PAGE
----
A Guest Post by SM
Obama's speech about the Middle East is an interesting mixture. He was plainly concerned to position America on the side of the masses who have brought about the "Arab Spring". There was a bit of work to do there: America had got behind the curb on Egypt (Kissinger popped up in the British press last week, suggesting that the USA should have maintained its support for Mubarak), gone in heavy on Libya, not been able to match that response when it came to Syria, kept quiet about Bahrain and Saudi Arabia and been dismayed (aren't we all?) that it hasn't really taken in Iran.
All of that means little. Sanctions on regimes the US already dislikes; violence on those that everyone dislikes. Silence on those who the West regard as allies. No one will or can make a move until two things are clear: firstly, whether this really is the masses and secondly what they want to do with the power they have acquired.
Obviously one of the concerns is that the new governments will be less friendly to the US - whose money may be necessary for aid, but no longer required to enable a regime to impose a security operation on a whole country with the one aim of propping itself up. And the US may find that it needs to aid those countries anyway and that the new governments are not quite so biddable on the political front. It seems unlikely - for the immediate future anyway - that these countries are going to be any more friendly to Israel, and they may be less so. The effect of 60 years plus of anti-Semitic education isn't going to go away in the blink of an eye.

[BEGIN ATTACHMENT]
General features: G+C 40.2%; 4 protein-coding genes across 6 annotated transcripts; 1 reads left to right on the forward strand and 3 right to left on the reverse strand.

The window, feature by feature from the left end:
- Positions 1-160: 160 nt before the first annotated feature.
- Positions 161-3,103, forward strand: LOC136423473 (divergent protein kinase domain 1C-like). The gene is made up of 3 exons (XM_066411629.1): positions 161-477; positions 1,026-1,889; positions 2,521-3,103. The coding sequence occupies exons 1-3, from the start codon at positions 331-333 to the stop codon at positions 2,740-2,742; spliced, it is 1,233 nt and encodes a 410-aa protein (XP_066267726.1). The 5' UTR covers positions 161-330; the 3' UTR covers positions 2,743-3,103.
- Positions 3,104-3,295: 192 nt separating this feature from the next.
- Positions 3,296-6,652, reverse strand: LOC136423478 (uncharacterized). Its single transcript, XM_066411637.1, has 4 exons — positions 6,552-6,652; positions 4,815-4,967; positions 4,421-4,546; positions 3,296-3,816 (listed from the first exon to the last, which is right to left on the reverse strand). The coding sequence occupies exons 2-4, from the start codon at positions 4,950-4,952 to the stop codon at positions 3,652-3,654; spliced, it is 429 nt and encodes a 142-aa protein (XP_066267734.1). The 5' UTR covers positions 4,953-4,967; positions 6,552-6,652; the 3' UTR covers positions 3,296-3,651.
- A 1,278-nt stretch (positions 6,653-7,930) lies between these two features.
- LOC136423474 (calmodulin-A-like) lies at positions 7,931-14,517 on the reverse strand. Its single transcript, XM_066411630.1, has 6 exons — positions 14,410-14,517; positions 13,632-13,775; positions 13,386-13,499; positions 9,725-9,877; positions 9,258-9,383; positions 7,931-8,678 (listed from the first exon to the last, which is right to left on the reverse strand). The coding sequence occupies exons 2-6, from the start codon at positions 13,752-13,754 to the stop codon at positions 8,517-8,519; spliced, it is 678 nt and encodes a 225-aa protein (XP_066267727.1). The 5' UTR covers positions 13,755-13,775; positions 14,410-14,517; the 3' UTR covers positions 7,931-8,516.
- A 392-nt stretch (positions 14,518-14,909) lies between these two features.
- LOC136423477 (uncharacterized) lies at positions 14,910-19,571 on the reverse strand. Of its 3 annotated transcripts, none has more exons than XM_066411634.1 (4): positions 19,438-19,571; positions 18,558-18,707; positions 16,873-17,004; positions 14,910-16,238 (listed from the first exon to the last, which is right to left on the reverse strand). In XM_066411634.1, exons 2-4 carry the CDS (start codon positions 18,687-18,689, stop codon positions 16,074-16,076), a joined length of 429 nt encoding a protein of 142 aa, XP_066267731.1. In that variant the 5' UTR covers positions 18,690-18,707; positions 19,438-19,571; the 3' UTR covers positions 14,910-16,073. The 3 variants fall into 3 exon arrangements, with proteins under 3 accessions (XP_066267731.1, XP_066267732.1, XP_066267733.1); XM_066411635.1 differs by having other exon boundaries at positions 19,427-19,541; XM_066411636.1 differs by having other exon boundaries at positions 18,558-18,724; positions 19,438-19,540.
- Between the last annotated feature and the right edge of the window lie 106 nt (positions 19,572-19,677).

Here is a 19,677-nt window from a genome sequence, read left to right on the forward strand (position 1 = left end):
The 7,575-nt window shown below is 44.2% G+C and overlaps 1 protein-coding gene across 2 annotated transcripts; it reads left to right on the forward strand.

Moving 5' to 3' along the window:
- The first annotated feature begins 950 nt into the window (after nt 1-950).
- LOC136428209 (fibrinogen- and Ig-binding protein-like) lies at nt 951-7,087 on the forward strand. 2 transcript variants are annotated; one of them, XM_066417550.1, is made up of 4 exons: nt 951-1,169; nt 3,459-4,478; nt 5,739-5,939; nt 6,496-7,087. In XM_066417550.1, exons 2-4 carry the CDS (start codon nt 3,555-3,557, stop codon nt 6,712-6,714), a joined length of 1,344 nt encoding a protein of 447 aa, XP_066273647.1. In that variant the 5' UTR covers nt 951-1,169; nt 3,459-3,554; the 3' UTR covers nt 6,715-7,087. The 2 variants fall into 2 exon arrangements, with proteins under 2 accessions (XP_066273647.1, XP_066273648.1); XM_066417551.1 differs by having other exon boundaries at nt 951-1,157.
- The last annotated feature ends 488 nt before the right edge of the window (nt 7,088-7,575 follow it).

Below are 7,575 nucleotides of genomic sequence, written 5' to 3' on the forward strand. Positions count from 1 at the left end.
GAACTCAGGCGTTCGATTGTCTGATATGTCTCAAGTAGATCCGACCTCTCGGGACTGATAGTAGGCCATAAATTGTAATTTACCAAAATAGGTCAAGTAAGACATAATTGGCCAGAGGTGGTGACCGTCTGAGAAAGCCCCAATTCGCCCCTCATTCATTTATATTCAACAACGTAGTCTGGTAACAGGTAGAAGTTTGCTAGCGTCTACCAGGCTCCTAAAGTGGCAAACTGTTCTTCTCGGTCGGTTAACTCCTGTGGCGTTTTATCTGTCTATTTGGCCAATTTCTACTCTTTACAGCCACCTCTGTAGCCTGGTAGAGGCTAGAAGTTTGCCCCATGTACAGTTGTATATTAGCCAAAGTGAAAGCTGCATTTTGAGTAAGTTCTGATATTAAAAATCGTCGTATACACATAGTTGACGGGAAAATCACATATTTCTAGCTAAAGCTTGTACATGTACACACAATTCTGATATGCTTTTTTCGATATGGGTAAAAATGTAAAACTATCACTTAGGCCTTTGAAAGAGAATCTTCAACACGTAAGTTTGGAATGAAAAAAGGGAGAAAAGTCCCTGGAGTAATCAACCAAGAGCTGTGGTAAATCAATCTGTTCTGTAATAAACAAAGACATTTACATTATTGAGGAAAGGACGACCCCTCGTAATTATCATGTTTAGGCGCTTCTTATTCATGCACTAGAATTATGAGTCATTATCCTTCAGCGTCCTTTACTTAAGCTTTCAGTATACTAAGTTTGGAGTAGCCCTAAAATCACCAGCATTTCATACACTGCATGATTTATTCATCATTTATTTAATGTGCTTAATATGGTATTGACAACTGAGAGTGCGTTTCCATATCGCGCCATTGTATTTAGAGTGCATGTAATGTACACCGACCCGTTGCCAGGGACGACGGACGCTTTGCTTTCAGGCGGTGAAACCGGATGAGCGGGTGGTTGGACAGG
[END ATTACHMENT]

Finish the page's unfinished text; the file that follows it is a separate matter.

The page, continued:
But if these countries do move towards democracy what of the rationale for America's support of Israel?
The emphasis on a fair solution, granting the Palestinians what has been granted the Jews, is an obvious answer and is nothing new. The identification of the 1967 borders has been greeted in Europe as a significant shift. It is nothing of the kind and the emphasis on it where I live, simply reflects the media's anti-Israel stance.
The significance seems to me to lie in the express recognition of land swaps as the way forward. That recognises reality on the ground - created by the Israeli policy of settlement - and will not, therefore, please the Palestinians. It also opens the door to discussion of the transfer of parts of Israel proper to a new Palestinian state. Not only will that be anathema to the Israeli right, but it is something that I think we should all regard with concern. It does not assist Israel to be a tolerant and decent society to make sure that its Arab minority is even smaller and that complaints about their treatment can be met with an invitation to move to a different country. Lieberman is a racist and any suggestion endorsing his opinion has something wrong with it.
However, in its willingness to confront the issue - albeit late, unenthusiastically and forced by circumstances - and in its refusal to recognise a unilateral declaration of independence, which would merely be an excuse to avoid negotiating with Israel and dealing with the problems posed by Hamas' rejectionism, the speech is a move in the right direction.
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